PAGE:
Mark is right on. As Dan says: "if you bleed the radiators and get nothing but water, you don't have an air problem". I am sure by what you describe that you are hearing water flashing to steam in the boiler. I wonder if you have enough flow in the BB zone (or rather enough flow through the boiler when the BB zone is running by itself)? First thing is first though get those check valves in to make sure that you are circulating through the boiler and not just pulling back through the other zone with the BB pump. You said that you only hear the sound when just the BB zone is running correct? if that is so I am led to believe that you have do not have adequate flow through boiler when only that zone is running causing the boiler to heat up too quickly and thus you get the steam formation.

    As far as the air separator goes you already have one. As Mark said the top of the boiler will work very well as an air separator, in fact that boiler may actually have a little baffle in it to make the air separation even more effective (see p.57 in Pumping Away) so I would not worry too much about trying to put an external one in. However if you feel the need there are vertical air separators on the market. I know caleffi makes one and I'm sure there are others.

    Some more questions: Where is your water fill valve, and where does the fresh water tie in to the system? couldn't find that in the pics (unless I missed it) and what is your system pressure at? Oh and where does the return for the BB zone tie in?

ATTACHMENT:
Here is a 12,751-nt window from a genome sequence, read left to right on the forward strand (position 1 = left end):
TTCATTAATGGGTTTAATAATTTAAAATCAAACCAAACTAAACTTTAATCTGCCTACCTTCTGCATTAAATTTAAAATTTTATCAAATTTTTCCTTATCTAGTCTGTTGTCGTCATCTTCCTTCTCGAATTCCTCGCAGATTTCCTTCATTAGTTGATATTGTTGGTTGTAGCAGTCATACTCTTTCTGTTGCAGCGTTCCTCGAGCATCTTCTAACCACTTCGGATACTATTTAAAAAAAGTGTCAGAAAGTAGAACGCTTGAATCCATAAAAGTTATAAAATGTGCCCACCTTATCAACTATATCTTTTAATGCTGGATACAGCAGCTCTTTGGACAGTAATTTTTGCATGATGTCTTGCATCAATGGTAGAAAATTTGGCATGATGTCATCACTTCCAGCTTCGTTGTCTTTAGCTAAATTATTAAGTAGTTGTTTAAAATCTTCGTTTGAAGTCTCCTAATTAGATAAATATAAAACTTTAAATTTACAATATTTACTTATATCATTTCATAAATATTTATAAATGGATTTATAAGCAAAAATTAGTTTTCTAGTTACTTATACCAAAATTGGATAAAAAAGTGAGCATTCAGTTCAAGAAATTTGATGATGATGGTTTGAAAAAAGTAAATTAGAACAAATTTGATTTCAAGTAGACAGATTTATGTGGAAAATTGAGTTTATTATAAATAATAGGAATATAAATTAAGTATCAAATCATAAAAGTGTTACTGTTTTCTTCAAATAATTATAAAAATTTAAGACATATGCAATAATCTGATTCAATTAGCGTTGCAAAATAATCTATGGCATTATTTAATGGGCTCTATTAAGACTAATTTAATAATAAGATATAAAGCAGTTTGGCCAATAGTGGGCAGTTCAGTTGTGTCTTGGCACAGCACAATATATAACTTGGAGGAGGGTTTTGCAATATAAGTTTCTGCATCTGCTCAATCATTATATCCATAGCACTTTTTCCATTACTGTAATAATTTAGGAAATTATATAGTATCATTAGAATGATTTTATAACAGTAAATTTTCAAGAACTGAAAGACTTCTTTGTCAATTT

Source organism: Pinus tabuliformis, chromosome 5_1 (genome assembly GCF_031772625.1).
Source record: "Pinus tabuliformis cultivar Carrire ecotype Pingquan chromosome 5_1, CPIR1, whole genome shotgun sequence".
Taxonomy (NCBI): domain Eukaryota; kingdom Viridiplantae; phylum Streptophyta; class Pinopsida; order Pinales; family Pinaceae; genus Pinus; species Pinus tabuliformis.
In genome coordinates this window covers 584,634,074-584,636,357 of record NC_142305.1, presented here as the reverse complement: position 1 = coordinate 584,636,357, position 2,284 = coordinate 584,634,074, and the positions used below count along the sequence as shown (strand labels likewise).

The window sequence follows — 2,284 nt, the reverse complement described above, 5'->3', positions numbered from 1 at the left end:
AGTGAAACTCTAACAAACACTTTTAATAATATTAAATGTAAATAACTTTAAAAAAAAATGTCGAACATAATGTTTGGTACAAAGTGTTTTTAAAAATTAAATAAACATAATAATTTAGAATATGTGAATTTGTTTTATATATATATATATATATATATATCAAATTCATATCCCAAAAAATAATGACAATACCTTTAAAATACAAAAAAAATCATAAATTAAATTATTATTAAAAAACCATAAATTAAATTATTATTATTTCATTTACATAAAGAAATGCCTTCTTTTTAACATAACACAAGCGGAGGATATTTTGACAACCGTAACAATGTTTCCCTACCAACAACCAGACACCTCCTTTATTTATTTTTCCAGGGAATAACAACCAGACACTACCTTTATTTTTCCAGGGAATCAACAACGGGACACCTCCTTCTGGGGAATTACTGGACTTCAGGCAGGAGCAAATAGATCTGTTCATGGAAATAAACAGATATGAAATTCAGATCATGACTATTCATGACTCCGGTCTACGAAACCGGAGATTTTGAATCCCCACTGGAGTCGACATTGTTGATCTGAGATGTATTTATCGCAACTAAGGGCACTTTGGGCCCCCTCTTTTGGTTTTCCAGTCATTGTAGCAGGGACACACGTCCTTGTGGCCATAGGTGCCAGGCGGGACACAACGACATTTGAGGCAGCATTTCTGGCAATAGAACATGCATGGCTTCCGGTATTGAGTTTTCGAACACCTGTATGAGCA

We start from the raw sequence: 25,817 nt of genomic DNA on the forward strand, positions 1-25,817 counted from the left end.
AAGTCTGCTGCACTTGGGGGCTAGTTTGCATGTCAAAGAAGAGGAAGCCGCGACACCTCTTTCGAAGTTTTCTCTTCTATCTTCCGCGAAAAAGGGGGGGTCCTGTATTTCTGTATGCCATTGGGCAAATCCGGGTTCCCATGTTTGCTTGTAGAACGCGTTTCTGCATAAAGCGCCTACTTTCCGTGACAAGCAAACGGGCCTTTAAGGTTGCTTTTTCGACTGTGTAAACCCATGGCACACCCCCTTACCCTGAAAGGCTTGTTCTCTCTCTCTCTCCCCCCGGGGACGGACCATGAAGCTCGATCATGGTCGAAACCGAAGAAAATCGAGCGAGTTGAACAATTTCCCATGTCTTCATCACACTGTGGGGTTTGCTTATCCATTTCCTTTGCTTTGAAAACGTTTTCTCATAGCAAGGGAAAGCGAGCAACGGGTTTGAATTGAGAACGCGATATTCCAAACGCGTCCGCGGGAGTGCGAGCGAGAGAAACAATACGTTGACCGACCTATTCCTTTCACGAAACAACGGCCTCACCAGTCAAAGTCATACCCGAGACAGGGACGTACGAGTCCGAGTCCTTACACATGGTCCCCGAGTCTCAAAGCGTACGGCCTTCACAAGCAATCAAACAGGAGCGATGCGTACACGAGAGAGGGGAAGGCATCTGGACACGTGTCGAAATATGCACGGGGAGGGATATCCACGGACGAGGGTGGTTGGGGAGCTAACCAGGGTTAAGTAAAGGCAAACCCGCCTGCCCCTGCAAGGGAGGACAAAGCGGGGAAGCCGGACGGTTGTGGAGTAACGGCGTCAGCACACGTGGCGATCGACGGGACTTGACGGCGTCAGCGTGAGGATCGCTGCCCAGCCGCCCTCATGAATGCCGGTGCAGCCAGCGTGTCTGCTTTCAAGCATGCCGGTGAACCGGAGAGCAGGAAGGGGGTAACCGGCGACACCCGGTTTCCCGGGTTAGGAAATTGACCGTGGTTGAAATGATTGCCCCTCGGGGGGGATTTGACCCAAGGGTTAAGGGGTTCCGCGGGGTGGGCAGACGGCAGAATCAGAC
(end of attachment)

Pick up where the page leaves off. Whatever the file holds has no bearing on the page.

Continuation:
• Magilla62 Magilla62 @ 11:37 AM
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    More Details...

    The water fill valve is on the return line above the boiler. In the picture on the right in the first post it is just out of view to the top right. I keep the boiler pressure around 18 psi, if I get below 10 psi the banging increases substantially. The circulator pump for the 1st and 2nd floors has a built in check valve (the green pump). The circ pump for the BB is the red one and it does not have a built in check valve. I think I have adequate flow to the BB zone because when the boiler kicks off due to overtemp (180*), the circulator keeps running and it only takes a few minutes for the temp to drop from 180 to 160 at which time the boiler kicks back on again. There is a 1 1/4" return line for all of the radiators that the BB ties into.
  • delta T delta T @ 12:18 PM
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    Does your pressure change?

    "I keep the boiler pressure around 18 psi, if I get below 10 psi the banging increases substantially"

    does your boiler pressure fluctuate regularly? do you have to add water? if that is the case then you need to figure out where the water is leaking from. Constantly adding fresh water as Mark said is bad for your system and will cause lime buildup as well as excessive corrosion of any ferrous system components (in your case most of them!) How long are the cycles when just the baseboard is running?